Inferno, directed by Dario Argento was ranked among the 1000 Greatest Films of All Time according to They Shoot Pictures, Don’t They? (It has since fallen off from the most recent update.) I made the following video as part of my blog project Shooting Down Pictures.
For my own blog entry, I wrote the following:
I confess that I haven’t been a fan of Argento movies, as evidenced by my reaction to Suspiria (TSPDT #506): “I felt the movie trying to willfully box me into a state of terror with its relentless migraine-inducing music, oversaturated lighting schemes and gross-out impalement effects.” In Inferno, Argento’s garish shock and awe methods are still present, but taken to such an extreme that the elaborate duochrome lighting schemes and overwrought scenarios for deaths and dismemberments do less to shock than to present themselves as objets d’art.
The story of three youths who try to untangle the ancient mystery of three diabolical sisters, one of whom is possibly hiding out in a New York apartment building is told in such an elliptical manner that it seems pointless to critique the storytelling. Similarly the characters are so underdeveloped that one must assume it is by design. Shifting from one generic protagonist-victim to the next with little emotion invested in any of them, the detached aura of the proceedings suggest that Argento is striving for an abstract essence to the horror aesthetic. He does this by eschewing the conventional satisfactions of credible storytelling or empathetic characters in favor of grandiose set pieces and the lurid fascinations of red and blue lights bathing female bodies as they wander forlornly through shadowy spaces.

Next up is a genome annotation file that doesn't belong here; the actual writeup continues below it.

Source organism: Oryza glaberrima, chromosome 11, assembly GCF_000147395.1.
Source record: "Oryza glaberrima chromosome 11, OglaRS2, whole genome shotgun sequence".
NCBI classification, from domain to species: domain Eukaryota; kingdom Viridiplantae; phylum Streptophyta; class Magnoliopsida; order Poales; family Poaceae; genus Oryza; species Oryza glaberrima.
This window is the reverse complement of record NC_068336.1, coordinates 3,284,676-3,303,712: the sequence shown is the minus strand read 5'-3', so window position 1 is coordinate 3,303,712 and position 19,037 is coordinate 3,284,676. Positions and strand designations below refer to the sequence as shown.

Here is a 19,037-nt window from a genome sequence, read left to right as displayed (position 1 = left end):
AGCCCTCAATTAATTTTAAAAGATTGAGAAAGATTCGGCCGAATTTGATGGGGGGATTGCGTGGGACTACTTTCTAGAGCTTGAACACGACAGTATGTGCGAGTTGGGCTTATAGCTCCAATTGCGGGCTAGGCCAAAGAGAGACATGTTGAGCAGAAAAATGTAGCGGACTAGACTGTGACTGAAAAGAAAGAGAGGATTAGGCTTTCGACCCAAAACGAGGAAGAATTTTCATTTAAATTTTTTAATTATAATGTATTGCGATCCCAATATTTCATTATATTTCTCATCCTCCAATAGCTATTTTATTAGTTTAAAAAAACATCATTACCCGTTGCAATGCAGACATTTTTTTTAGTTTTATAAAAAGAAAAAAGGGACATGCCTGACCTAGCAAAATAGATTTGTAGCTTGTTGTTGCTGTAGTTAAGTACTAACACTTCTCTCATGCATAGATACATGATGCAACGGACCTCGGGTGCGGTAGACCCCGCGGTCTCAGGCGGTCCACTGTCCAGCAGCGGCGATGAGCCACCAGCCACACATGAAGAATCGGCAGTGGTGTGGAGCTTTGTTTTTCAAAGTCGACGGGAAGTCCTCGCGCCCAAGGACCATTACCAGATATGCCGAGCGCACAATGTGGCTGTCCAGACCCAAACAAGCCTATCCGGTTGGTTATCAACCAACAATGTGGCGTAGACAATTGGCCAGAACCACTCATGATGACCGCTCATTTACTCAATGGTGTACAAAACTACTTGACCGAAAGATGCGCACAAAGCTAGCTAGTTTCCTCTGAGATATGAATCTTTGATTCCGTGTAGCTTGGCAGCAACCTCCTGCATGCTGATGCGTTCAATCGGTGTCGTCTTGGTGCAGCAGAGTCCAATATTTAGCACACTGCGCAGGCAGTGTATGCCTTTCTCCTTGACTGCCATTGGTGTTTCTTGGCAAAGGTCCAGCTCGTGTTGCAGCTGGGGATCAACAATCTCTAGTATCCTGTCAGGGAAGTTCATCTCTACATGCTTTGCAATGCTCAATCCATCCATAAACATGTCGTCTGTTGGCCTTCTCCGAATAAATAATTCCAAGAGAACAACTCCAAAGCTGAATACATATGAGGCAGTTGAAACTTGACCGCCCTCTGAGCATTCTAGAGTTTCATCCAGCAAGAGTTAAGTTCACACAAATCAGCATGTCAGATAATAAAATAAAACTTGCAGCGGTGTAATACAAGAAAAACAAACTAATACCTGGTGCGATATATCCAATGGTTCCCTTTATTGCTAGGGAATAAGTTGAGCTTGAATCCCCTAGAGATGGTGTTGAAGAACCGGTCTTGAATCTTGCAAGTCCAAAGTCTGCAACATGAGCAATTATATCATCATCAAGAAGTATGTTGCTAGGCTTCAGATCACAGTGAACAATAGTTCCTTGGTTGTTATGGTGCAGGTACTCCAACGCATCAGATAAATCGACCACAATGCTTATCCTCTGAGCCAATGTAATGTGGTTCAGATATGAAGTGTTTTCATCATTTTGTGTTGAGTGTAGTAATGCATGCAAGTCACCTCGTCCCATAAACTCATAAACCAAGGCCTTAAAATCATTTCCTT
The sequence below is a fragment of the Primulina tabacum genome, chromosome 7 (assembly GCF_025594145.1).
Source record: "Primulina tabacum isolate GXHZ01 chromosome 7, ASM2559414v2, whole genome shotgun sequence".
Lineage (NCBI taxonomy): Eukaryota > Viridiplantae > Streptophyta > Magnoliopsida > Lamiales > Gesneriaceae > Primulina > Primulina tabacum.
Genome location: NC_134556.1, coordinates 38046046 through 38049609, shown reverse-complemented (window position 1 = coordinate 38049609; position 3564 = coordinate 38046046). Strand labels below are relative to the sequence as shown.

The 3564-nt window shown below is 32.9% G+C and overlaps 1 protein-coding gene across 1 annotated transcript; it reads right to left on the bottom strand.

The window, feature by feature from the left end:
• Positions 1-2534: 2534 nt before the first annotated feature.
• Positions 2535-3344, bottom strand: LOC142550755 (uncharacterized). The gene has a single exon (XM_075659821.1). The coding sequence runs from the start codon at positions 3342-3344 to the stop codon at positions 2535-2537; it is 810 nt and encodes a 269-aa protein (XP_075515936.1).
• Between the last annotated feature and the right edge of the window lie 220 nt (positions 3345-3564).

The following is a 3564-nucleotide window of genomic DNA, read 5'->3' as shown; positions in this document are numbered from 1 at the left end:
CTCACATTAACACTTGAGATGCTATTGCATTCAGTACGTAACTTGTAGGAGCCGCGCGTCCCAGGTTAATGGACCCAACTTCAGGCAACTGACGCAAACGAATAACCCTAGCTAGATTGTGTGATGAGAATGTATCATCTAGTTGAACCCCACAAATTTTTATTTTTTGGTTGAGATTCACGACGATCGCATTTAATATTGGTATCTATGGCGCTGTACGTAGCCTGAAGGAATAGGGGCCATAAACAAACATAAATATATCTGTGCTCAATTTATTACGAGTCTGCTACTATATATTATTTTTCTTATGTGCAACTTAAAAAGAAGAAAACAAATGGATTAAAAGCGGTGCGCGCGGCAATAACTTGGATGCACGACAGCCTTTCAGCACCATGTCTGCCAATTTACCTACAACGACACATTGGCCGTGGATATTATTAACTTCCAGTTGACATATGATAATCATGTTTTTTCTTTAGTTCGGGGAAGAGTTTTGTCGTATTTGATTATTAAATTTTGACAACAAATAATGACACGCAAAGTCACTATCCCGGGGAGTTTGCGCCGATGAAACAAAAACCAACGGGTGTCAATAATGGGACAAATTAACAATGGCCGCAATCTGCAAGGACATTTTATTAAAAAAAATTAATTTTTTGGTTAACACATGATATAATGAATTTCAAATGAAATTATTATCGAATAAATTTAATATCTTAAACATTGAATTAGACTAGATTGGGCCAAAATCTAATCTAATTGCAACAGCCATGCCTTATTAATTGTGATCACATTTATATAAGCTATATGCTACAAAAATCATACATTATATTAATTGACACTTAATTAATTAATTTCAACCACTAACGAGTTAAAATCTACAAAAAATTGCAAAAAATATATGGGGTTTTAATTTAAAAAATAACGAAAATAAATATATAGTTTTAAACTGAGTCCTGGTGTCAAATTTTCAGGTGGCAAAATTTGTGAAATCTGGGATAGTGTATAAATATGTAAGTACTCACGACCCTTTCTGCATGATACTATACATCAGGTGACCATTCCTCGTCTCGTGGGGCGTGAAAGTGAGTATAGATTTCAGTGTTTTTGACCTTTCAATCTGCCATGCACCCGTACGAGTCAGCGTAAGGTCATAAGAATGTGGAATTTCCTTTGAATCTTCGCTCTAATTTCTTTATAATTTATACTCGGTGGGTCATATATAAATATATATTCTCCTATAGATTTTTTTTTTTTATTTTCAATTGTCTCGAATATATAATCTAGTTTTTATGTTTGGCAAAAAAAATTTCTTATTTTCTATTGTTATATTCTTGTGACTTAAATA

While it doesn’t achieve the pure horror abstraction of say, a Peter Tscherkassky film, it’s best moments suggest an approach to horror filmmaking that elicits aesthetic contemplation as much as impulsive reaction.